Horizen, known for its layer 0 blockchain technology, is making a strategic shift away from being labeled as a privacy coin, a move influenced by intensifying global regulatory scrutiny. This decision marks a significant pivot in response to the evolving regulatory landscape in the cryptocurrency world.
The change in Horizen’s direction follows the tightening grip of regulators on privacy coins. Notably, the crypto exchange Huobi took a major step by delisting several privacy coins in September, aligning with regulations across various jurisdictions. Additionally, the European Banking Authority’s draft guidance in March threw a spotlight on the anti-money laundering risks tied to these tokens.
In a tweet, Horizen clarified, “Zen will no longer be considered a privacy coin after the deprecation of the mainchain shielded pools.” This move is also a part of their effort to ensure ZEN remains accessible to its global user base through various exchange partnerships.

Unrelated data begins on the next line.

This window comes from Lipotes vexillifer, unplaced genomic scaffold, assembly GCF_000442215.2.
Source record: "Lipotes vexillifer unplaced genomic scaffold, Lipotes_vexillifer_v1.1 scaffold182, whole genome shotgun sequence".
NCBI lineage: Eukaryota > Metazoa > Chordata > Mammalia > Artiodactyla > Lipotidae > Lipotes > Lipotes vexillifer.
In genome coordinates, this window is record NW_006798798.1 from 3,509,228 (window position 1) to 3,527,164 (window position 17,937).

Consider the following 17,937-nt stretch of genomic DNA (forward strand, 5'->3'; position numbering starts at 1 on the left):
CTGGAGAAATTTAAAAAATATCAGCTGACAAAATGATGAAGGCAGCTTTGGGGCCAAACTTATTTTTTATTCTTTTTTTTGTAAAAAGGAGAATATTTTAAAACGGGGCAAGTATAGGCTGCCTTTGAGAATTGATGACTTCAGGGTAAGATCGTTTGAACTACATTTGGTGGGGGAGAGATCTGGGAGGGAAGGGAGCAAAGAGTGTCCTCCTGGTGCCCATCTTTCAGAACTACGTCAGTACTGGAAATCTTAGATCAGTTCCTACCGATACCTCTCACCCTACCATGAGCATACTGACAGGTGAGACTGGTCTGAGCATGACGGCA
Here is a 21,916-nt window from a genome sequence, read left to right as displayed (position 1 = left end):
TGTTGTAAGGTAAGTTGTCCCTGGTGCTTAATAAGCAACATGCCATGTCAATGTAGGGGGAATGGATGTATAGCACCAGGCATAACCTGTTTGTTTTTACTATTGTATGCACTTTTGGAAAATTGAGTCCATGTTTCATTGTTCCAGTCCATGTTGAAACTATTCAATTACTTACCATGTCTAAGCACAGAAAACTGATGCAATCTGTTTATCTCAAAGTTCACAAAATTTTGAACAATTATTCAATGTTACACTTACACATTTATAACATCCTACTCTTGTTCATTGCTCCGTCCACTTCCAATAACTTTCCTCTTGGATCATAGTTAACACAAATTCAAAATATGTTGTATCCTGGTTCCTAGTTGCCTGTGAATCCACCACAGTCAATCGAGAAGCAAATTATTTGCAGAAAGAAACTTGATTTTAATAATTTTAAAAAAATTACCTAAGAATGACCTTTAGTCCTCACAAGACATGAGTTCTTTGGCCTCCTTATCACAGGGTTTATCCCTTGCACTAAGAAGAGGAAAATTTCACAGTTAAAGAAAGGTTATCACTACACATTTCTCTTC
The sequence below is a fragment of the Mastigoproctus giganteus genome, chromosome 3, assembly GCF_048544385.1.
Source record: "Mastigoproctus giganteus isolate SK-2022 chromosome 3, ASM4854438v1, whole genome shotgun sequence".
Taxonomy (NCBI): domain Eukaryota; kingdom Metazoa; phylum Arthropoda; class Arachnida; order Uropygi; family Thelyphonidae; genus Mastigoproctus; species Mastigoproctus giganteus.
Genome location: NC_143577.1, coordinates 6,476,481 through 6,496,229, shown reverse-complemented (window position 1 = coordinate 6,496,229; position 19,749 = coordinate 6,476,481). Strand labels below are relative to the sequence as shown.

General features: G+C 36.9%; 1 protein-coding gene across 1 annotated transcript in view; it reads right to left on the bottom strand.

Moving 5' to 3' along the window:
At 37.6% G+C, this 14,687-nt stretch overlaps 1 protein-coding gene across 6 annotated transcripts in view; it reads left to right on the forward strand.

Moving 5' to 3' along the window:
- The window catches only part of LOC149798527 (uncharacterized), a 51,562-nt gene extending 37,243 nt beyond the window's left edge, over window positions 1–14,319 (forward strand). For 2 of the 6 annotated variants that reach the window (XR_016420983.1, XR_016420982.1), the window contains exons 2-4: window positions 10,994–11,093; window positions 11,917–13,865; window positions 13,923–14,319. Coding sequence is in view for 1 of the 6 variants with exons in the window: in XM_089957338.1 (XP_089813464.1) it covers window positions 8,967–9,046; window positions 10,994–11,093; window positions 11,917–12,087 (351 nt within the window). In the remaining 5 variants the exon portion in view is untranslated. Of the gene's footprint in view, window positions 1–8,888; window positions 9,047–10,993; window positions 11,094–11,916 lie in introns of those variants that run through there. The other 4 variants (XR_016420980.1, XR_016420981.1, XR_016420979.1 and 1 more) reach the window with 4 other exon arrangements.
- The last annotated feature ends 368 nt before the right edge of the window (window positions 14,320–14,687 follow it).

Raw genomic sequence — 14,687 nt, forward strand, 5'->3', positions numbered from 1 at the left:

Currently, the token is seeing some market movement, trading at $7.09. It’s navigating through liquidity challenges on major platforms like Binance and Coinbase, as per CoinMarketCap data.
Backing Horizen is the crypto hedge fund Grayscale’s Horizen Trust, boasting a value of approximately $4.3 million, according to CoinGlass. Grayscale’s connection to CoinDesk as a sister company under Digital Currency Group adds another layer to Horizen’s evolving narrative in the blockchain space.